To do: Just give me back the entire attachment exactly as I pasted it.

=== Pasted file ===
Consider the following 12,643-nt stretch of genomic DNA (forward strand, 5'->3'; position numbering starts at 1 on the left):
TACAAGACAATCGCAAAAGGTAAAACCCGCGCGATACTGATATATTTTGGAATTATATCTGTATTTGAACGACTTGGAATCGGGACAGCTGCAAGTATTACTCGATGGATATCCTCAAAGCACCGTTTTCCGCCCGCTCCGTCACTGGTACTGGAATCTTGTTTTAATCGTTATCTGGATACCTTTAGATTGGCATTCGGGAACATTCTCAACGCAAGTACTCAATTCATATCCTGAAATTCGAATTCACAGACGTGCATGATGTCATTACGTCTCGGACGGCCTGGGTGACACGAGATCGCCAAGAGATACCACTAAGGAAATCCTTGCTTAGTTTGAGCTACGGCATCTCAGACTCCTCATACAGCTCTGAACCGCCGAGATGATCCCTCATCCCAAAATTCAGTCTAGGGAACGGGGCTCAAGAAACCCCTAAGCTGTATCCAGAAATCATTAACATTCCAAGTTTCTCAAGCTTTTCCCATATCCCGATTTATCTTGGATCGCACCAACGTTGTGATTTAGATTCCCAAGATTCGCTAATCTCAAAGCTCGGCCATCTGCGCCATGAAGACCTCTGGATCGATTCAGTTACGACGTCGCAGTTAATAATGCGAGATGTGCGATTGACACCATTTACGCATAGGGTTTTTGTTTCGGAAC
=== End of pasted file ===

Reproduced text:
Consider the following 12,643-nt stretch of genomic DNA (forward strand, 5'->3'; position numbering starts at 1 on the left):
TACAAGACAATCGCAAAAGGTAAAACCCGCGCGATACTGATATATTTTGGAATTATATCTGTATTTGAACGACTTGGAATCGGGACAGCTGCAAGTATTACTCGATGGATATCCTCAAAGCACCGTTTTCCGCCCGCTCCGTCACTGGTACTGGAATCTTGTTTTAATCGTTATCTGGATACCTTTAGATTGGCATTCGGGAACATTCTCAACGCAAGTACTCAATTCATATCCTGAAATTCGAATTCACAGACGTGCATGATGTCATTACGTCTCGGACGGCCTGGGTGACACGAGATCGCCAAGAGATACCACTAAGGAAATCCTTGCTTAGTTTGAGCTACGGCATCTCAGACTCCTCATACAGCTCTGAACCGCCGAGATGATCCCTCATCCCAAAATTCAGTCTAGGGAACGGGGCTCAAGAAACCCCTAAGCTGTATCCAGAAATCATTAACATTCCAAGTTTCTCAAGCTTTTCCCATATCCCGATTTATCTTGGATCGCACCAACGTTGTGATTTAGATTCCCAAGATTCGCTAATCTCAAAGCTCGGCCATCTGCGCCATGAAGACCTCTGGATCGATTCAGTTACGACGTCGCAGTTAATAATGCGAGATGTGCGATTGACACCATTTACGCATAGGGTTTTTGTTTCGGAAC